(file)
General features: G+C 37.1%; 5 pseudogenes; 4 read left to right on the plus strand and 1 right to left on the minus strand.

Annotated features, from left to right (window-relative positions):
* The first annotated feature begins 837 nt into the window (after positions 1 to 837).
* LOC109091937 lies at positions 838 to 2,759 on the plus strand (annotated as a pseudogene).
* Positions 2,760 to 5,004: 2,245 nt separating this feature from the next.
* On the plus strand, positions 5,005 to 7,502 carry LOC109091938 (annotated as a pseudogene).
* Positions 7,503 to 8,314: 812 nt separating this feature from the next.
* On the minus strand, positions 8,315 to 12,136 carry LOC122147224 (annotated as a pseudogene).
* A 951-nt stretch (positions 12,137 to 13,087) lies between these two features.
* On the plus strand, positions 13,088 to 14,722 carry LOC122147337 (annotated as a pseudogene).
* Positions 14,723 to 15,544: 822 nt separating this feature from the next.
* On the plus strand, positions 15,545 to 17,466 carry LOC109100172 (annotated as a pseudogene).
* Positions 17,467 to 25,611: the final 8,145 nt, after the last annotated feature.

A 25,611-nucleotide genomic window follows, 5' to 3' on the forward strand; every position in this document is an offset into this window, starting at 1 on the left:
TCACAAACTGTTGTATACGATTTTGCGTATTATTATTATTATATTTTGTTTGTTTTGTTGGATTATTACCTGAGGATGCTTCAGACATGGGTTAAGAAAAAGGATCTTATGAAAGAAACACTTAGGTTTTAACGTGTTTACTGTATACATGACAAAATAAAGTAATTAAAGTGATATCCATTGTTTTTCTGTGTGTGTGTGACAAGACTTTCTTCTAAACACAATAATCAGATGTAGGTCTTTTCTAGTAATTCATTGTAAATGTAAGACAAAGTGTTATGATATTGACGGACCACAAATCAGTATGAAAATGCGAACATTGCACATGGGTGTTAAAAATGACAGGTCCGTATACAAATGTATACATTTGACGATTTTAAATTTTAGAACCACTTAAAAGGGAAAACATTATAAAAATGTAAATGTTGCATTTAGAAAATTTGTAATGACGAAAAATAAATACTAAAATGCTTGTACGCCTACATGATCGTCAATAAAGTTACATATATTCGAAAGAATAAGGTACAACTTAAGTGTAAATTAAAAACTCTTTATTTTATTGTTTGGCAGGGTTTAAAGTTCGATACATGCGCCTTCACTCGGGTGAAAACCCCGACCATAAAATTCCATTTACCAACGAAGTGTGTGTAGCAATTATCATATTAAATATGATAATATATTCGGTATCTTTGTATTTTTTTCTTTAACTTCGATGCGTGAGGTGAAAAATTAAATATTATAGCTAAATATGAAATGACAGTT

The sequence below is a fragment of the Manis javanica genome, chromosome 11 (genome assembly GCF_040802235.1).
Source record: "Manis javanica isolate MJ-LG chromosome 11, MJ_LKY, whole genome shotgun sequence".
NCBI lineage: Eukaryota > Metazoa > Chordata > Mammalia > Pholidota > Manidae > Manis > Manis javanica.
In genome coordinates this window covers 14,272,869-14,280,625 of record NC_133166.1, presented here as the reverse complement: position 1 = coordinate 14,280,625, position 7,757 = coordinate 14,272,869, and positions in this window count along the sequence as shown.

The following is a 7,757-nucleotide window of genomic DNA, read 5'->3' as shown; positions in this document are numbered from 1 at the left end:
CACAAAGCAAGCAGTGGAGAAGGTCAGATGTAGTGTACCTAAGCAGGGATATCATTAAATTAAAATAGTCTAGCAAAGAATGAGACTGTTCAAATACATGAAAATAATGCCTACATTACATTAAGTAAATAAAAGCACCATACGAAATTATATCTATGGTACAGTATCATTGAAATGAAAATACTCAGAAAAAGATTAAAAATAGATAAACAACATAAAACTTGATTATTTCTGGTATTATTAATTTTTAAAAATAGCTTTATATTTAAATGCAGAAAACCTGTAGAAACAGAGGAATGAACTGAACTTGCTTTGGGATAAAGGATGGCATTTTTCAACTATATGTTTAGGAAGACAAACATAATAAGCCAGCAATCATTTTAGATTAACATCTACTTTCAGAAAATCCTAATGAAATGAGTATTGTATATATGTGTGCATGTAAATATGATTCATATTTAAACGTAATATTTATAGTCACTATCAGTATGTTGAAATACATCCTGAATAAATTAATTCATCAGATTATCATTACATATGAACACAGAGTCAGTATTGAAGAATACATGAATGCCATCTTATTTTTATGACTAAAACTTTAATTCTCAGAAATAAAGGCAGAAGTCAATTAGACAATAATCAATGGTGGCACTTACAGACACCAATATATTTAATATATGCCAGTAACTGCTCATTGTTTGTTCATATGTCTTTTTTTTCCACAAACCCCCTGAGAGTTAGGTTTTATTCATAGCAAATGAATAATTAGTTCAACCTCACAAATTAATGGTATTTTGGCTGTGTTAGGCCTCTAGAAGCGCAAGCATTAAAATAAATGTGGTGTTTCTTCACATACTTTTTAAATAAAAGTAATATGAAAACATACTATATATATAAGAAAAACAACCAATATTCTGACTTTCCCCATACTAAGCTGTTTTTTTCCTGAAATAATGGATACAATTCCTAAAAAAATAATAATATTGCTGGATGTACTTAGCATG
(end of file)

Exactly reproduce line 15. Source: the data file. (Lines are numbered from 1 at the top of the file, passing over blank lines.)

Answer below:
TCACAAACTGTTGTATACGATTTTGCGTATTATTATTATTATATTTTGTTTGTTTTGTTGGATTATTACCTGAGGATGCTTCAGACATGGGTTAAGAAAAAGGATCTTATGAAAGAAACACTTAGGTTTTAACGTGTTTACTGTATACATGACAAAATAAAGTAATTAAAGTGATATCCATTGTTTTTCTGTGTGTGTGTGACAAGACTTTCTTCTAAACACAATAATCAGATGTAGGTCTTTTCTAGTAATTCATTGTAAATGTAAGACAAAGTGTTATGATATTGACGGACCACAAATCAGTATGAAAATGCGAACATTGCACATGGGTGTTAAAAATGACAGGTCCGTATACAAATGTATACATTTGACGATTTTAAATTTTAGAACCACTTAAAAGGGAAAACATTATAAAAATGTAAATGTTGCATTTAGAAAATTTGTAATGACGAAAAATAAATACTAAAATGCTTGTACGCCTACATGATCGTCAATAAAGTTACATATATTCGAAAGAATAAGGTACAACTTAAGTGTAAATTAAAAACTCTTTATTTTATTGTTTGGCAGGGTTTAAAGTTCGATACATGCGCCTTCACTCGGGTGAAAACCCCGACCATAAAATTCCATTTACCAACGAAGTGTGTGTAGCAATTATCATATTAAATATGATAATATATTCGGTATCTTTGTATTTTTTTCTTTAACTTCGATGCGTGAGGTGAAAAATTAAATATTATAGCTAAATATGAAATGACAGTT